Over the last twenty-five years, Terrance Hayes has become one of our most exciting and innovative poets. He has also emerged as a perceptive and groundbreaking chronicler of contemporary poetry, with critical work appearing in publications ranging from Boston Review to The Baffler. His 2018 book on the poet Etheridge Knight, To Float in the Space Between, was a finalist for the National Book Critics Circle Award for criticism.
This collection of illustrated critical pieces maps Hayes’s personal, lyrical imagining of poetry, deconstructs the traditional book review, and argues that drawing can and should be as multidimensional and hybrid-minded as poetry making. It includes pieces about basketball and poetry; an essay that relates Gwendolyn Brooks to Toi Derricotte; an introduction to the work of Wanda Coleman; a book review and epistolary prose-poem hybrid titled “Letter to Yusef”; illustrated “card deck prose poem” pieces, including an homage to the poet Tim Seibles; selections from an illustrated biographical dictionary of poets of the past hundred years; and a suite of graphic sonnets. It closes with “Questions for Reflection on a Century of American Poetry,” Hayes’s Academy of American Poets Blaney Lecture on contemporary poetry and poetics.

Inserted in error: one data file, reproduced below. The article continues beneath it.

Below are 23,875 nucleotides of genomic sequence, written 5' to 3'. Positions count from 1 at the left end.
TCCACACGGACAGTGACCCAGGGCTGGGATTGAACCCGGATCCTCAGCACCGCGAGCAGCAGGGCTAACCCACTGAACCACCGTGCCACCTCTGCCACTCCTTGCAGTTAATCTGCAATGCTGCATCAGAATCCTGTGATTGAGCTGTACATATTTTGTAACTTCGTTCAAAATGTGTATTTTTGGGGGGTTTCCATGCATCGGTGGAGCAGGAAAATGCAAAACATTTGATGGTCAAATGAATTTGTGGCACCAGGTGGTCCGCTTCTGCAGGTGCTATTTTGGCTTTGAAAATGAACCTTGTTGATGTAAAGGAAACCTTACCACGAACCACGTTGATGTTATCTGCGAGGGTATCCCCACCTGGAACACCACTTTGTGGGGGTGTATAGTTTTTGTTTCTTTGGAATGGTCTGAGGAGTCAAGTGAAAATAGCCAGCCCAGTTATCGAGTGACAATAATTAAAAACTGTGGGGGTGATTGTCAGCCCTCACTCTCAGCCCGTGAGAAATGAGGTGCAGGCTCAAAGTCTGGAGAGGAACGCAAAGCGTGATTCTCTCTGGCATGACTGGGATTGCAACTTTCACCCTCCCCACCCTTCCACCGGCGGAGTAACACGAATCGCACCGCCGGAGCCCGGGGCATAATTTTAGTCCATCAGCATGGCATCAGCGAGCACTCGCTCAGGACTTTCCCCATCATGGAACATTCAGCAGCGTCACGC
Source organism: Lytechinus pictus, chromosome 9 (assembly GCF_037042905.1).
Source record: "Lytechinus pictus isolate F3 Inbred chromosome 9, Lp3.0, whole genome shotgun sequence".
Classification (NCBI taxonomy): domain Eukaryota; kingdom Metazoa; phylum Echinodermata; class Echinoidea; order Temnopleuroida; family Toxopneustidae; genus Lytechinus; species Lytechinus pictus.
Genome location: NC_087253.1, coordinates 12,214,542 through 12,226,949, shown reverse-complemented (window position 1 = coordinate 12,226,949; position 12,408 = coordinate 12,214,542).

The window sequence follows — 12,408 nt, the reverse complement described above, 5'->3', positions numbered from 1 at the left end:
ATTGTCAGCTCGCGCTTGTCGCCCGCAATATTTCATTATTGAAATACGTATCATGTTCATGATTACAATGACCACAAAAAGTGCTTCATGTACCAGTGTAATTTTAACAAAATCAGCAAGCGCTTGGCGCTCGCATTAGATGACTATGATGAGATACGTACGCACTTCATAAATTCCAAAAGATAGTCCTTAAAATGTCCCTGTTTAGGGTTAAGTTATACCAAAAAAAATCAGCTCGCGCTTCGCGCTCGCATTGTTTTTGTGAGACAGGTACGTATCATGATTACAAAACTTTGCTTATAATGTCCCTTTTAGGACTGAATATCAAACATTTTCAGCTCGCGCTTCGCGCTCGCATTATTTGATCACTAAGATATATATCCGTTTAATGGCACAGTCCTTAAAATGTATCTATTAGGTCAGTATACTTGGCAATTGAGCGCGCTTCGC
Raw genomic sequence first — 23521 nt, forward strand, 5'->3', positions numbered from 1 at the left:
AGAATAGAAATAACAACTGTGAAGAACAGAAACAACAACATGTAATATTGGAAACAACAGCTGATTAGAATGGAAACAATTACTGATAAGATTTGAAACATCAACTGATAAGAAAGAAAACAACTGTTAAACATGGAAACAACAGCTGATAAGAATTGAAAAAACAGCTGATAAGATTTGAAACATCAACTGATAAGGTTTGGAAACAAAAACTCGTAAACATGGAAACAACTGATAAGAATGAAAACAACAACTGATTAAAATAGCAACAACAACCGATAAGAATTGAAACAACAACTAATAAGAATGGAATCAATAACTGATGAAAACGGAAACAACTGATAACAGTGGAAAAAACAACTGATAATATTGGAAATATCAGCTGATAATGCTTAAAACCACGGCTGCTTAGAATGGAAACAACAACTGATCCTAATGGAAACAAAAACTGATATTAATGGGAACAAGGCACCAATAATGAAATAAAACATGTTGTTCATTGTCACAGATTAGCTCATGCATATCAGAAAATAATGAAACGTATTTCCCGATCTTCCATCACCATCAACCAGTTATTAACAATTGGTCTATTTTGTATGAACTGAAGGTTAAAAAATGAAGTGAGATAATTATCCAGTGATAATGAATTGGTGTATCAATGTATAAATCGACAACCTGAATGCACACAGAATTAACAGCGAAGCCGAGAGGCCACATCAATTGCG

These astonishing essays, illustrated by Hayes himself, establish the roots of his own poetic influences and reconstruct modes of poetic engagement, demonstrating what makes a poem both move and be moving and illustrating how drawing itself can be a kind of critical, poetic discourse.